SOS Paris is a call-in Helpline for English language speakers in Paris. While I've never availed myself of their services or volunteered I had a friend who did. My friend was very committed and went through the volunteer training by a psychologist. She then hired a babysitter and volunteered two evenings a month at a small donated office space. This concept of her sitting alone, her supervisor consultant not onsite but a phone call away, pushed my curious button. Who called on the help-line? Paris isn't all croissants, berets and baguettes when you actually live there. Were the callers lonely businessmen, tired expat moms, consular officials who felt alienated from the French culture, a foreign wife unable to make friends? Most of all I wondered if she felt confident enough to talk people through a crisis? I asked her how she might handle a call from someone wanting to get help in a country far from their own. How could she help a depressed or suicidal person who reaches out by calling her?
No rocket science or Freud required she told me. Still, I remember seeing a book about Jung in her flat but she said 'we basically listen, sometime that's all a person needs. They grasp at a lifeline provided by someone who'll listen and respond to them in their own language.' The help-line is confidential. No names are given and no phone numbers are logged.
This is information from their website: Help is just a phone call away whether you're worried, confused or just want someone to talk to. Maybe all you need is some practical information like where to find an English-speaking doctor, how to work with your local mairie, or where to get help when you need it. That's what this volunteer community service organization, now in its 25th year, is all about.
Whatever the problem or question, you can talk to a friendly listener, anonymously and in confidence, between 3 and 11 p.m. every day. If you're lonely, you're like the majority of people who call SOS Help. Others call because they're depressed. Latest statistics show 50 percent of the issues discussed were personal (loneliness, sexual), 16 percent health/depression, 15 percent were about relationships and 9 percent for information. Economic problems (housing, employment, financial) registered at 7 percent, and 3 percent of calls were crisis-related (suicide, alcohol/drugs, rape and violence). "Some of our calls are from people who call us regularly," says Plum-Le Tan, SOS Help's administrative director. "We are a part of their support system." With some 6,000 phone calls a year, SOS Help hears from a broad cross-section of the English-speaking community in France. The majority of callers (68 percent) are in the 20-39 age range with a further 23 percent in the 40-59 age range, according to SOS Help statistics. Volunteer listeners hail from from all over the world and share an interest in the welfare of people and a desire to serve their community. They are empathetic, non-judgmental, and receive thorough training from professional psychotherapists including listening skills and specific topics like bereavement, drug abuse and suicide.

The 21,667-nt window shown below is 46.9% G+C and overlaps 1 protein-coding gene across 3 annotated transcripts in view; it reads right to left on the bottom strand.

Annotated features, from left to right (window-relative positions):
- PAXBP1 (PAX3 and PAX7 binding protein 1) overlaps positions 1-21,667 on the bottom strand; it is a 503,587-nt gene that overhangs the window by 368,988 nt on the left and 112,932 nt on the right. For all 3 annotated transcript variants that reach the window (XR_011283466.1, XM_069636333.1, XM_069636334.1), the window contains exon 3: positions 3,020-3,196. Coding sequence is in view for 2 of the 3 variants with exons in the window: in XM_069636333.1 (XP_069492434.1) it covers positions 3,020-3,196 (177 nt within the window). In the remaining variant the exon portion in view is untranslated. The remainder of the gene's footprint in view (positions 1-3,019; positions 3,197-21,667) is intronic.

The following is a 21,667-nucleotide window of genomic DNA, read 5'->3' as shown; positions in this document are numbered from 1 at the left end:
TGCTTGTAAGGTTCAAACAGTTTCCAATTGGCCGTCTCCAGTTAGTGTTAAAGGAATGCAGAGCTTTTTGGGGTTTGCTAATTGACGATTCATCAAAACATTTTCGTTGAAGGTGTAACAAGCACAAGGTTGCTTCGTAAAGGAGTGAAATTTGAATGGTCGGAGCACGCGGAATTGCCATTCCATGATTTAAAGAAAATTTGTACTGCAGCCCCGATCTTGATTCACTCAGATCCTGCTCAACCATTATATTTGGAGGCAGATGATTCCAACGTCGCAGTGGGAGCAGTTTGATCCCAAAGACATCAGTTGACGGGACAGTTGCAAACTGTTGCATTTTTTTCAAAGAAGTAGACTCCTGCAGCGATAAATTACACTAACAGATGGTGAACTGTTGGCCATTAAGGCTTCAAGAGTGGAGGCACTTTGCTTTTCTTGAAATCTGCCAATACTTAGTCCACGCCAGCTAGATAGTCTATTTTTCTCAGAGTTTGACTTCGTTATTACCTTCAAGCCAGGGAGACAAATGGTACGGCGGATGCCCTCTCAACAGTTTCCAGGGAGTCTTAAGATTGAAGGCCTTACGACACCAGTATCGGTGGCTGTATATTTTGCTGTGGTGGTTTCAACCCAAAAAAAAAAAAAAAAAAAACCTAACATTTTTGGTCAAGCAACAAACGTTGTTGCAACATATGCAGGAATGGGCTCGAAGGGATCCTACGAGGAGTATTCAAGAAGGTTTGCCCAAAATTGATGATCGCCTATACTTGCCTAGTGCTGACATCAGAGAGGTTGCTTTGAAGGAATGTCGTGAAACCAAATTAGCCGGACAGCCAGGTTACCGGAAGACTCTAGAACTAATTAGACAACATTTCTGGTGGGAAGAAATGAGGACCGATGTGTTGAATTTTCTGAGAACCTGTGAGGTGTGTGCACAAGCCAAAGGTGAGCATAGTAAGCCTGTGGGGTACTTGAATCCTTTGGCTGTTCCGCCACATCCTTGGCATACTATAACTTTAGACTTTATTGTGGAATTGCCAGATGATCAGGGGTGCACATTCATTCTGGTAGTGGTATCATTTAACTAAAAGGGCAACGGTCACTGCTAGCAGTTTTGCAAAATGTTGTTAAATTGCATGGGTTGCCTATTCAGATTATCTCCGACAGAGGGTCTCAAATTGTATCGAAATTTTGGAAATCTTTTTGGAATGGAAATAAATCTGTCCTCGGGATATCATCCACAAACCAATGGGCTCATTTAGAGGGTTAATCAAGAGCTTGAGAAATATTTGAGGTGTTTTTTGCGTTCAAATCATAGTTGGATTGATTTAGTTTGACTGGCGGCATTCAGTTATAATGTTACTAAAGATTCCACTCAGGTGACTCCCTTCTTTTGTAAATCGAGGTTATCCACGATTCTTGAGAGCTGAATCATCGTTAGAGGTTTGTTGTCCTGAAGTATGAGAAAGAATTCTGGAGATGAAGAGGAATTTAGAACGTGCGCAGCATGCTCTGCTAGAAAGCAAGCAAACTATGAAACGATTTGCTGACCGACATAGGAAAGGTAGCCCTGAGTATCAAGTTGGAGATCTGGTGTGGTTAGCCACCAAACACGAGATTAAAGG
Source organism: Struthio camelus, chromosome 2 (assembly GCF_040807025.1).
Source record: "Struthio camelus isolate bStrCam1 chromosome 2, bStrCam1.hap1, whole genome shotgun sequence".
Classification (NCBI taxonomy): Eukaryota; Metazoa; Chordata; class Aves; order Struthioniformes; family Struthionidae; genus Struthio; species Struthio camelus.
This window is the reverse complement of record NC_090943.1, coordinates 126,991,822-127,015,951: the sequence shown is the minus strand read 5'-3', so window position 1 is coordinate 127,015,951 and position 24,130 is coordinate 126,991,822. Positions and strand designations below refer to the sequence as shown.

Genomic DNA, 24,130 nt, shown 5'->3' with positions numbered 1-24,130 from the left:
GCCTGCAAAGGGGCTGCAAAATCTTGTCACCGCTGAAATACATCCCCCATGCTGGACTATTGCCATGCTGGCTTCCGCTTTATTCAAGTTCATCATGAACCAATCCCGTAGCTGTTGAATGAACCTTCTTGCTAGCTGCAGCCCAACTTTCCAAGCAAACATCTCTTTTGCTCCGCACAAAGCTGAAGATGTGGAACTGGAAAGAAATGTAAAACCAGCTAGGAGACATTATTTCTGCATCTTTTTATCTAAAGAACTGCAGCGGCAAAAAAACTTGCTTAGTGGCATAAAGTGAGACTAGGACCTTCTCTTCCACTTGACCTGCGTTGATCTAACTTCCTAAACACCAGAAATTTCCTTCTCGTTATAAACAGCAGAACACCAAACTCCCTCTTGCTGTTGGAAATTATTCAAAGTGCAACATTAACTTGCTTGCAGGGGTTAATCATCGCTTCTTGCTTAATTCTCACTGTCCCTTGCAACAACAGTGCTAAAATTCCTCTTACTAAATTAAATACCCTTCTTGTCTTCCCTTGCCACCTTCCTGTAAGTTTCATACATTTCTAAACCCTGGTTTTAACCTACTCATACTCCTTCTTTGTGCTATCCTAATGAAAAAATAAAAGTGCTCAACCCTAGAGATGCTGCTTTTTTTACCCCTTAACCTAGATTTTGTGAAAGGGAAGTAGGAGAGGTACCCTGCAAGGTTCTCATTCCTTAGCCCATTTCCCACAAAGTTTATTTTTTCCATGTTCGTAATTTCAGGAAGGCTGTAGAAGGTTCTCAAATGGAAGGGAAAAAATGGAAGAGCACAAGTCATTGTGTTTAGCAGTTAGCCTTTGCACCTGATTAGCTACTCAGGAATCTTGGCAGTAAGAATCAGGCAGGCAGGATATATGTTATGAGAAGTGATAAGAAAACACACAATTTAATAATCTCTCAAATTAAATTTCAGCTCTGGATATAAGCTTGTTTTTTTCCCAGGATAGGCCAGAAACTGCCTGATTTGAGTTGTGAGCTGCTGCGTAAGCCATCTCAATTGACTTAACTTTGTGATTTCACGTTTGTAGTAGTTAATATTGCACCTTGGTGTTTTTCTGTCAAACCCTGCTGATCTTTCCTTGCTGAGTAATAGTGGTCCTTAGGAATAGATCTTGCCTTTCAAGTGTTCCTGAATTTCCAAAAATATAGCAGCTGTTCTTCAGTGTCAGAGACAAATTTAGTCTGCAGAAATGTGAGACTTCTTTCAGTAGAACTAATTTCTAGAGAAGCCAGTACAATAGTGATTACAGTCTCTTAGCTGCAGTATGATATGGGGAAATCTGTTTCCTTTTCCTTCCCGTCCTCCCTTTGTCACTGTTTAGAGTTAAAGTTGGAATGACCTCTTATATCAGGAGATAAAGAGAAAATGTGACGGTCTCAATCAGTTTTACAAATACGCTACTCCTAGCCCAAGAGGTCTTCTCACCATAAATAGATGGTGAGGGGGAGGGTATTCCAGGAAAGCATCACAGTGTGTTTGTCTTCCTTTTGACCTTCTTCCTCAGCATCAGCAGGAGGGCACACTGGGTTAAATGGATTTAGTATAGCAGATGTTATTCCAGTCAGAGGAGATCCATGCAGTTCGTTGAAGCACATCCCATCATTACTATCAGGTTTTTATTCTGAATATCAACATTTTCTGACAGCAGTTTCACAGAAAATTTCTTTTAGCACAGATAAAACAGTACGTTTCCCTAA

My friend told me about some of her conversational experiences and there was one that got my 'what if's' going. I'm fictionalizing it and it's slowly becoming a short story...at least that's the plan. No names, the streets are changed and murder might be involved. Cara - Tuesday